To resolve all these issues FHIR was developed.
It is an open source REST based interface which is easy to use and has a better
http layer security. It supports an event-based messaging system and
incorporates the best of HL7 standard. FHIR is a strongly defined model, which
provides easily customizable solution and supports other services.
To solve the problem of complex message structure
and achieve the interoperability, medical technologists created HL7-v3. But
adopting HL7-v3 was very expensive because it was not backwards compatible and
had some inheritance issues.
EHRs and different hospitals use their own sets
of defined code. In such cases, it was hard to transmit and exchange of the healthcare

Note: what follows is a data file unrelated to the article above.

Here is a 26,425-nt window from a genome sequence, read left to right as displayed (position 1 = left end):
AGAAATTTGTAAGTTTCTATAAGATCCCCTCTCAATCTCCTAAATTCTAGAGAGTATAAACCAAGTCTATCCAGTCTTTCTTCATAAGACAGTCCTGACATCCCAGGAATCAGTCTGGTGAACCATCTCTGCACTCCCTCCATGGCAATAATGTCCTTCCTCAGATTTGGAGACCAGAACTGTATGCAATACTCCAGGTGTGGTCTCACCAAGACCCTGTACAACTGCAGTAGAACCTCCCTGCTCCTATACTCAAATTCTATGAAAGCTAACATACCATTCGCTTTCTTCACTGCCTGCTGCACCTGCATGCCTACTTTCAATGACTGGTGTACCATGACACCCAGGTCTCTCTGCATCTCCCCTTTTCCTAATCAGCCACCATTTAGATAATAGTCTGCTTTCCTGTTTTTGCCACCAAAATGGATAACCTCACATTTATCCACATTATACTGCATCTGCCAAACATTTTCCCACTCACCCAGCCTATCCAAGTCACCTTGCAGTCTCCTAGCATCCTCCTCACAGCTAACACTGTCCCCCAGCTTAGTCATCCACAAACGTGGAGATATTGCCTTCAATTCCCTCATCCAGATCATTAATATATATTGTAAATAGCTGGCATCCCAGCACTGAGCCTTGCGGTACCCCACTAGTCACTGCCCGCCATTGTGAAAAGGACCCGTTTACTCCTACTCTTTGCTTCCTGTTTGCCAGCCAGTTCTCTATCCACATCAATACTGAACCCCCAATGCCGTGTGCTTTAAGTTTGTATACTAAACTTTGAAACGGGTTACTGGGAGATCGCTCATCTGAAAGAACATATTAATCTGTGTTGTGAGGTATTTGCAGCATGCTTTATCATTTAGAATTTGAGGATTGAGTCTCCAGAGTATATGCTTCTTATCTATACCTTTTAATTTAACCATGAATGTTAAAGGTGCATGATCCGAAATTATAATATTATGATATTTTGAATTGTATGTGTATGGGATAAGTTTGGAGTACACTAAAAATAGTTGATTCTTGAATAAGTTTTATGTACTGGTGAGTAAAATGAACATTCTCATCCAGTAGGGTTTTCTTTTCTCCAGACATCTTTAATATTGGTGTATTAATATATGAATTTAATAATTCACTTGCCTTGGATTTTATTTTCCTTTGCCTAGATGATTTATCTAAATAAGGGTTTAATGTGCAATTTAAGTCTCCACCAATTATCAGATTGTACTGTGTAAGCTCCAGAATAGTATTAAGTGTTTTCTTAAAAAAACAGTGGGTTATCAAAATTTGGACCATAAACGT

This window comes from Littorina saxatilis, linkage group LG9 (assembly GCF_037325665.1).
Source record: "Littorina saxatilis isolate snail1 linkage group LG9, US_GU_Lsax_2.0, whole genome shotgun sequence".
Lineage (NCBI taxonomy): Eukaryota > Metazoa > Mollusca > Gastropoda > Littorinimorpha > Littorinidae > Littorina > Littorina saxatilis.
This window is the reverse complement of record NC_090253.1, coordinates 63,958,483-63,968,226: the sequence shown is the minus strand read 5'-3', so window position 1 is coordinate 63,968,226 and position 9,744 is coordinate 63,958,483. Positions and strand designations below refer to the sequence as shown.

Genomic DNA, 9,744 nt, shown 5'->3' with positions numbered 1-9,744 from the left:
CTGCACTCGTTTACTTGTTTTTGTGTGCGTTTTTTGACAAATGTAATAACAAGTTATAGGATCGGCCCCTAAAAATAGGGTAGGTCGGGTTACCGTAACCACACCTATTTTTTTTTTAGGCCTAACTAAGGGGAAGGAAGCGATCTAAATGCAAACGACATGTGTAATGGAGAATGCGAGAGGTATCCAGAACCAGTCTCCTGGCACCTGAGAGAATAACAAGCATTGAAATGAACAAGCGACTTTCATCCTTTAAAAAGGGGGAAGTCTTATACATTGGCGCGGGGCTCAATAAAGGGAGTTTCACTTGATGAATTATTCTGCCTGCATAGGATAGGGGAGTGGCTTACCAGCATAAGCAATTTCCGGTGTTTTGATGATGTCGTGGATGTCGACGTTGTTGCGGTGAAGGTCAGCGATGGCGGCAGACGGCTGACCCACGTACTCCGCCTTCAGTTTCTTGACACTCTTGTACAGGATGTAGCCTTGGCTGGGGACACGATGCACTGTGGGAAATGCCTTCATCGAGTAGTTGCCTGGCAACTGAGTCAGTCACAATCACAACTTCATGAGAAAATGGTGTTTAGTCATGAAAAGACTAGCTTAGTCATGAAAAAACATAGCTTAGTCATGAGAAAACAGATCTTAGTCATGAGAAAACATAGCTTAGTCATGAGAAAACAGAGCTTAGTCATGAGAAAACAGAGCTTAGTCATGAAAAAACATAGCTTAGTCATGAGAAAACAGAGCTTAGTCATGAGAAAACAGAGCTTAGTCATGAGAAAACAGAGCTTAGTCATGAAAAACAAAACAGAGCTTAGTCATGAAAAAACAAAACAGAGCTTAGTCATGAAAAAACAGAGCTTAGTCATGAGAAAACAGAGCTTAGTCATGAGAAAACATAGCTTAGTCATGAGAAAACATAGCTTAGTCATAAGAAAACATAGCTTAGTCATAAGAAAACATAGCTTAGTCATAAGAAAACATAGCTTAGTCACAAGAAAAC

data between different systems. It supports many common user-friendly interfaces.
HL7-version2 is a framework which helps to cuts the implementation costs for
Healthcare data resides in different distributed environment
and different systems like central patient care and departmental
systems. HL7 -v2
was implemented standard to solve the needs of interexchange of real-world
clinical data between those system. It was developed by clinical interface
specialist. HL7- Version2 is backwards compatible.
HL7 v1 and v2 are fundamentally improvements of
the ASTM E1238 and UCSF protocol standards for the sharing of clinical data.HL7
v1 was primary used for a proof of concept. HL7-version1 was partial draft standard defined electronic healthcare data exchange in different
HL7 is a framework which was introduced to
transmit, share and retrieve large volumes of pre-defined healthcare-related
information data to be shared across multiple systems.
In early 1960-70’s, Clinical support and medical
information systems were evolved. This was specifically for clinical services.
In 1985 Simborg Systems decided to have non-registered OSI Level 7 healthcare